Orange County, Calif.
Public relations + social media pro.
Forget Illustrator, CorelDraw and all those complicated, expensive vector drawing tools. You can create handy graphics in PowerPoint (flat and 3D boxes, arrows, circles, etc.) and export them to JPG or, better, transparent PNG images that can be layered on other images and photos. The geeky trick in PowerPoint is to create the image from the huge library of stock shapes, then select "Edit Points" to customize.
9 months, 3 weeks ago on 3 Free PR Photo Hacks
Nicely done Sara, this post clears up a lot of the confusion on how to use CC images and graphics.
1 year, 1 month ago on 12 Most Common Things To Know About Creative Commons
To RFP or not to RFP. I think I may need to put together a SWOT analysis to assess the pros, cons, risks & benefits of proceeding down this path to new business. ;-)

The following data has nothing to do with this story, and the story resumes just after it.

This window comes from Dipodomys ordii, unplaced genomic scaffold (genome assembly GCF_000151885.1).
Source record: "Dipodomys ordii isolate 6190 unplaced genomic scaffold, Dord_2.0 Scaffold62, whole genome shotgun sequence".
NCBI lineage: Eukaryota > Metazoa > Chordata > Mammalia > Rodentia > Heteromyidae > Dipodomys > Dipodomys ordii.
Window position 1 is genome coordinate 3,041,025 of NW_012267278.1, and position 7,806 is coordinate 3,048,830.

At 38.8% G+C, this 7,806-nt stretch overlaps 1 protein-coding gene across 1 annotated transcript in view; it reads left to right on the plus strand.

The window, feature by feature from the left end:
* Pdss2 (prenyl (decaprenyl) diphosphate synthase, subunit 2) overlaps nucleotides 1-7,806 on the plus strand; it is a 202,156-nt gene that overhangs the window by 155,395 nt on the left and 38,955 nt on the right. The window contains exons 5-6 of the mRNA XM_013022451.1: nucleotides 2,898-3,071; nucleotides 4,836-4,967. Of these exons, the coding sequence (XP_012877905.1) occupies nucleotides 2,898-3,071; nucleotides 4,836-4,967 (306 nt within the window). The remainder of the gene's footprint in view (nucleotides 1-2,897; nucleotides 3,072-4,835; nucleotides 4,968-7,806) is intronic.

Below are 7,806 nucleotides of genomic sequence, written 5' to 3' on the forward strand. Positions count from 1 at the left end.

1 year, 1 month ago on Why I’m done with RFPs (for now)
I always suspected that Solis hit the concrete/steel ceiling and realized he wasn't going to drive the Disruption Economy by spending his life calling reporters to see if they got his press release. Thanks for confirming, Frank.
1 year, 6 months ago on Why We Can’t Just be PR Pros Anymore
See hammer. See nail. See Frank Strong hit nail dead center.
1 year, 7 months ago on 4 PR Fundamentals Every Business Leader Needs to Know
Great reality check and comments from the PR/marketing tribe. In an ideal world, companies and prospects would hit the bookmark button and join in on the discussion.
1 year, 7 months ago on Hiring a PR Firm: There is a Time Investment Required
A good strategy,but not without potential pitfalls. Part of the success may be based on whether there is a prior relationship (connection) with the target or the target is familiar with you or your work (reputation). There are perhaps two outcomes: 1) the target sees the mention as a mutually beneficial sharing of content; or 2) the target views the mention "out of the blue" as a solicitation. There's also the saturation factor akin to being pinged (poked) constantly with LinkedIn endorsements. What happens when everyone starts doing it?
1 year, 7 months ago on Twitter Targeting: Sharing Content with Laser Focus